RICHMOND, Va. (WRIC) — More than one year after applying, many small businesses are still waiting on coronavirus relief funding from a state grant program. For thousands, the wait is far from over.
The Rebuild Virginia Grant Fund was replenished by the General Assembly during a special session in August when lawmakers allocated an additional $250 million . At the time, the program’s funding had run out with more than 9,000 applications remaining in the queue. Lawmakers expected the new investment would be enough to meet that need with some left over for new applicants.
In a phone interview on Monday, Rebuild Virginia’s Grant Application Manager Amy Brannan said about $20.25 million– less than 10% of the latest round of funding–had been distributed to 407 businesses. She said they received the funding in September and it took them until mid-October to fully staff application review positions that had previously been dissolved.
Currently, the state is reviewing applications that were submitted on or before Nov. 3, 2020, according to the program’s website.
Brannan estimated it would take between six to ten months for staff to work through the remaining backlog of about 8,000 businesses. However, she said the existing pot of funding “is likely not going to cover all the remaining applicants.”
Brannan said they have suggested an additional investment of $200 million dollars. She expects that would be enough to clear the current pipeline and reopen the application portal for new submissions.
In an interview on Monday, Gov. Ralph Northam didn’t commit to a specific dollar amount but said an additional investment would be included in his two-year budget proposal.
“There is still demand and obviously in our outgoing budget we will propose more money for the Rebuild Virginia program and I suspect that the legislature will follow that lead,” Northam said.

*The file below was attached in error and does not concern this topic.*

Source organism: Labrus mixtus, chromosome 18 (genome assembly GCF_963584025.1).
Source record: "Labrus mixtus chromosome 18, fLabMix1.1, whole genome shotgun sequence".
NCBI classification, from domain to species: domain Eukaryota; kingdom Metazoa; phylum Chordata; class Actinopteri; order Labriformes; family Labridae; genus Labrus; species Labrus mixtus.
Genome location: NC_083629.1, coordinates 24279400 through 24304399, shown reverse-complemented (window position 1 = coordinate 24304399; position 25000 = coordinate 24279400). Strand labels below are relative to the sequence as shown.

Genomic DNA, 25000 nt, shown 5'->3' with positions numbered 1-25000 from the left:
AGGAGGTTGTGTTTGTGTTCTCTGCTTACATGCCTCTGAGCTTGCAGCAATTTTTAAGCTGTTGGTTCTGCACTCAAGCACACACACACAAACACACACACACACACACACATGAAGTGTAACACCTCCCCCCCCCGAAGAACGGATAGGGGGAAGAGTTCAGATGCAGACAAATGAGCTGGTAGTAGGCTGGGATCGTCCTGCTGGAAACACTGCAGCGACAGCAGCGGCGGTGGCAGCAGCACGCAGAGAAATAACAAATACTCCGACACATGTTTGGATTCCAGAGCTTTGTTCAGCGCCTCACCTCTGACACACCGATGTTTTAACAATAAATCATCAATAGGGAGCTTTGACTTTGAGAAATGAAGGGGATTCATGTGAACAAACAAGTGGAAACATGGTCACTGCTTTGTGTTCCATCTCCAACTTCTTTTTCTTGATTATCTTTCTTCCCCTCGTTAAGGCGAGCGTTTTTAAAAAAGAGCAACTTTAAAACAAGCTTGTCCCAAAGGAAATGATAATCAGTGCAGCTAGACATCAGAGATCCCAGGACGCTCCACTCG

Chris Tsui is the president of EAT Restaurant Partners, which oversees 13 restaurants in Greater Richmond.
More than a year after applying, Tsui said several of their locations are still waiting on Rebuild Virginia applications to be reviewed.
“We were just holding our breath and then unfortunately the funds ran out and we weren’t able to receive any of it,” Tsui said.
Tsui said, while they received some federal funding from the Paycheck Protection Program, they also didn’t get any direct aid from the Restaurant Revitalization Fund, which ran out of money as well.
Meanwhile, Tsui said some of their businesses are continuing to lose money as the cost of labor, food and supplies increases.
Moving forward, Tsui is urging the General Assembly to prioritize the restaurant and hospitality industries with a more targeted approach.
“I think we were the hardest hit during the pandemic,” Tsui said. “Lawmakers should understand that the restaurant and hospitality industry is still in crisis mode.”